The quaterpyridines and the platinum complex 9 were fully characterized by NMR, EIMS, and elemental analysis. In particular, for 5, 8 and 9, the chemical shifts of all the signals were identified from two dimensional NMR COSY, HMBC and HSQC spectra. Whereas all the chemical shifts of the protons in the free ligand 8 were different, in the corresponding complex 9, the chemical shifts of some protons and of some carbons were not discernible, and in particular, some in the aromatic region. The 1H spectrum of the complex showed a general deshielding varying from 0.8 to 0.2 ppm, where the most important values were observed on the aromatic protons (H5’’’ and H6) and the much lower values on the aliphatic protons. We observed a deshielding of the aromatic carbons from 2 to 29 ppm, whereas only weak shielding was observed on the aliphatic carbons. We noticed that the most affected carbons are those on the meta- or para-positions to the nitrogen atoms that are coordinated to the Pt atom. The most important deshielding instances are observed on C5 and C4, belonging to the aromatic ring substituted by the pinene moieties. These may impose some strain in the Pt complex, resulting in a slightly different electronic environment as compared to the other nonsubstituted aromatic rings.
Crystals of compounds 5, 8 and 9 were obtained and their X-ray structures are described (for compound 5, see Supporting Information File 1 for a description of the structure). The X-ray structures for the chiral quaterpyridine 8 and its Pt complex 9 are presented in Figure 1 and Figure 2 (for details, see Supporting Information File 1).
Compound 8 is comprised of 3 pyridine rings and a fused pyridine pinene fragment (Figure 1). The first 3 pyridine rings are roughly planar with the largest deviation from the mean plane being −0.052(2) at C33. The fourth pyridine ring and the first five atoms of the pinene part are also roughly planar with the largest deviation being −0.052(2) at C134. These two planes make a dihedral angle of 20.48(5)°. The carbon atoms C133 and C135 of the pinene fragment are roughly symmetrically distributed above and below the N1-C11-C12-C13-C14-C15-C131-C132-C134 planes by −1.118(3) and 1.008(3). Thus, both the C6 rings adopt a half-chair conformation. The packing is stabilised by van der Waals contacts and weak π–π interactions between symmetry related N2-C21-C22-C23-C24-C25 and N4-C41-C42-C43-C44-C45 pyridine rings (1+x, y, z) with a centroid-to-centroid distance of 3.761(2) Å, and an average interatomic distance between planes of 3.425(1) Å, resulting in a slippage of 1.54 Å. The absolute configuration is established by the occurrence of the known chirality of the starting material as (−)-(1R,5S)-myrtenal was used.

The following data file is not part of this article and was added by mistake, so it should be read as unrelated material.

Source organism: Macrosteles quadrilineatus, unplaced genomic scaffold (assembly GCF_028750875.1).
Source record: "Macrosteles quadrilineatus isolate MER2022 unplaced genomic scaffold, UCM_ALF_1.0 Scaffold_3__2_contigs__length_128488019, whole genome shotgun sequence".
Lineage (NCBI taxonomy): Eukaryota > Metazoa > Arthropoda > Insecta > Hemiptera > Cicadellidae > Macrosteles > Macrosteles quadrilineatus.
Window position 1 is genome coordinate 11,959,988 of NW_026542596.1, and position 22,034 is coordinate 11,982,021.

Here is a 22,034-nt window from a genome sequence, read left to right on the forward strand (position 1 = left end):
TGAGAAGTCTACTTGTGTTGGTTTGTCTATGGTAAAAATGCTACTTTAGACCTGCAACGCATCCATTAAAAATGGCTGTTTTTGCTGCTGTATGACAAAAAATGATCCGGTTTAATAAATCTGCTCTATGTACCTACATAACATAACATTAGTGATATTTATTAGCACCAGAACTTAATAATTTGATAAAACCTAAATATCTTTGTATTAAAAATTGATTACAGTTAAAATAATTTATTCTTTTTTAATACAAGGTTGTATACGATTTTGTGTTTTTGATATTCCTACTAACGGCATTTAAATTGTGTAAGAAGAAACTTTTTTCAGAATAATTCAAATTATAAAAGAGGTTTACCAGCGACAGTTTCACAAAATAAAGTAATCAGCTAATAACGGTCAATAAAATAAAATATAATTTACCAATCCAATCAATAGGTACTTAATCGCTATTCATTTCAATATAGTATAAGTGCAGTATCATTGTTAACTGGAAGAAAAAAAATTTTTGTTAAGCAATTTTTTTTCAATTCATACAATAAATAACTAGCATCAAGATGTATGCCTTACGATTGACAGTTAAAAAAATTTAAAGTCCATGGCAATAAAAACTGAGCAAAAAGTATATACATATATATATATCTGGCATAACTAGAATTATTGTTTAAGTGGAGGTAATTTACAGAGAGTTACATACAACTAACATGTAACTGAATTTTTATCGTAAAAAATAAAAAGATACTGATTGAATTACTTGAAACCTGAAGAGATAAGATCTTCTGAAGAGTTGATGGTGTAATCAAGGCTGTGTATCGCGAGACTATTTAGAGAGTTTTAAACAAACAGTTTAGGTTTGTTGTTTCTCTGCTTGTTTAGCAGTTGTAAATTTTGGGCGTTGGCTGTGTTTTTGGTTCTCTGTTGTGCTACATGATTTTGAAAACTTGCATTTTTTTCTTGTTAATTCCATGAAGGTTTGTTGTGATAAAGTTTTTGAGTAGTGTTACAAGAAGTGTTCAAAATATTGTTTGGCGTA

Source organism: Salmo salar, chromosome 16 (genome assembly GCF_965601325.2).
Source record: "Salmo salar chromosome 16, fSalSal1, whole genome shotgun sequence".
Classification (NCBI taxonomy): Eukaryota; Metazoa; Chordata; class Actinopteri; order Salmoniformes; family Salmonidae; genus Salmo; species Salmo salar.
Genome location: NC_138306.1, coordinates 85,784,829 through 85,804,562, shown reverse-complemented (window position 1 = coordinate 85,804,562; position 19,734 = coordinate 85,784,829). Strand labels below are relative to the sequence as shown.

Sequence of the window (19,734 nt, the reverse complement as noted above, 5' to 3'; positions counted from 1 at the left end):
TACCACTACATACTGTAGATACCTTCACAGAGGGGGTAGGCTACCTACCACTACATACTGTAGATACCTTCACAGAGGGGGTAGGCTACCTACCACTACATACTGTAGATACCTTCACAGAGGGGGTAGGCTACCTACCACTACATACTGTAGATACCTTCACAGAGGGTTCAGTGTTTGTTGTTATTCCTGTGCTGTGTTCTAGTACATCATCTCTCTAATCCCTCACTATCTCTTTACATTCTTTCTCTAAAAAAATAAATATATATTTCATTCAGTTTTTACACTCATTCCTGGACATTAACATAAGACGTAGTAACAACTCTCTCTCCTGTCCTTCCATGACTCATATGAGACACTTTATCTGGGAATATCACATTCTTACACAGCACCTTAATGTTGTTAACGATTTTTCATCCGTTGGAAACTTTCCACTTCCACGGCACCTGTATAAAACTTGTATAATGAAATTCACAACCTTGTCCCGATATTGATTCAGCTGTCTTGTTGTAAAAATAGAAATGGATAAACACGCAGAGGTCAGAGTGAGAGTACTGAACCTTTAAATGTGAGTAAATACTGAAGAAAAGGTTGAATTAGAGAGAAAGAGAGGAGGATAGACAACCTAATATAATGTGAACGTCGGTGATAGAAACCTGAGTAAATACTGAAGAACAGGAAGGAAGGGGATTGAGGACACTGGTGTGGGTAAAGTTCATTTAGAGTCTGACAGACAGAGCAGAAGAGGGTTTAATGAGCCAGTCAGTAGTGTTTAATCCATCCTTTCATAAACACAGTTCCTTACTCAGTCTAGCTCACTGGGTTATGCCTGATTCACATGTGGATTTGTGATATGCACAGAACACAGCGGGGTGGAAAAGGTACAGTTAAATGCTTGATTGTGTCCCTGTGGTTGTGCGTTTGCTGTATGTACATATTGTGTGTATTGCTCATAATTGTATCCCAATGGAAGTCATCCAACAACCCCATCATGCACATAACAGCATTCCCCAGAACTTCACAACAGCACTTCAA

Crystals of complex 9 were obtained by slow evaporation of a solution of the compound with trifluoromethanesulfonate as the counter ion. The complex 9 results from the coordination of the chiral quaterpyridine on the Pt atom (Figure 2). The asymmetric unit contains two triflate anions to equilibrate the charges. The four nitrogen atoms of the quaterpyridine are coordinated to the platinum resulting in a distorted, square planar environment. The PtN4 framework is nearly planar with the largest deviations being −0.008(4) Å at the Pt atom. However, to accommodate the tetracoordination, the N-Pt-N angles range from 80.3(3)° to 116.8(3)°. Because of the presence of the Pt atom, the absolute configuration can be reliably determined by X-ray analysis , confirming the (R,S)-configuration on the pinene part.
The primary result of this work was the development of a novel, simple, synthetic route for nonsymmetric quaterpyridines and circumventing the production of complex intermediates. This was accomplished through the simple synthesis of 6-acetyl-2,2’:6’,2”-terpyridine. After the preparation of the corresponding pyridinium salt, the subsequent condensation with enones led to the desired quaterpyridines. The methyl groups on the pyridine ring are potential grafting points, which can be used without modifying the chelating properties of the polydentate ligands.
|Supporting Information File 1:
Experimental procedures, characterisation data for all new compounds and X-ray analysis of compound 5.
Crystallographic data (excluding structure factors) have been deposited with the Cambridge Crystallographic Data Centre as supplementary publication no. CCDC 1401819-1401821. Copies of the data can be obtained free of charge on application to the Director at CCDC, 12 Union Road, Cambridge CB2 1EZ, UK (FAX: (+44) 1223-336-033; email: email@example.com).